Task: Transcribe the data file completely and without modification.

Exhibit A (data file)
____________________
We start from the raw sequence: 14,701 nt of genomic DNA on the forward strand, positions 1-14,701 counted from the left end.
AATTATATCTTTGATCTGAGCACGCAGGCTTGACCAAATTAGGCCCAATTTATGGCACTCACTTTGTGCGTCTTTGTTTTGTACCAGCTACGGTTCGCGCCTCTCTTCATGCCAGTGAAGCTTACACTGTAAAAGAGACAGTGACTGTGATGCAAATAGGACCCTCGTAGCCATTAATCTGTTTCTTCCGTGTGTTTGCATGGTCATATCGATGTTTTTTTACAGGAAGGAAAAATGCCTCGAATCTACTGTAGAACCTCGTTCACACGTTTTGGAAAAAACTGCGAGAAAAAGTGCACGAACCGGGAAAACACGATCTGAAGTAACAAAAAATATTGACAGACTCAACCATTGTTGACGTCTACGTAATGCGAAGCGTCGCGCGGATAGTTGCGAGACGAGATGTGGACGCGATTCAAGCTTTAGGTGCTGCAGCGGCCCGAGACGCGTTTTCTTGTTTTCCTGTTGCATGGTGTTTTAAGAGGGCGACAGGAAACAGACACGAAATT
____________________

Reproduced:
We start from the raw sequence: 14,701 nt of genomic DNA on the forward strand, positions 1-14,701 counted from the left end.
AATTATATCTTTGATCTGAGCACGCAGGCTTGACCAAATTAGGCCCAATTTATGGCACTCACTTTGTGCGTCTTTGTTTTGTACCAGCTACGGTTCGCGCCTCTCTTCATGCCAGTGAAGCTTACACTGTAAAAGAGACAGTGACTGTGATGCAAATAGGACCCTCGTAGCCATTAATCTGTTTCTTCCGTGTGTTTGCATGGTCATATCGATGTTTTTTTACAGGAAGGAAAAATGCCTCGAATCTACTGTAGAACCTCGTTCACACGTTTTGGAAAAAACTGCGAGAAAAAGTGCACGAACCGGGAAAACACGATCTGAAGTAACAAAAAATATTGACAGACTCAACCATTGTTGACGTCTACGTAATGCGAAGCGTCGCGCGGATAGTTGCGAGACGAGATGTGGACGCGATTCAAGCTTTAGGTGCTGCAGCGGCCCGAGACGCGTTTTCTTGTTTTCCTGTTGCATGGTGTTTTAAGAGGGCGACAGGAAACAGACACGAAATT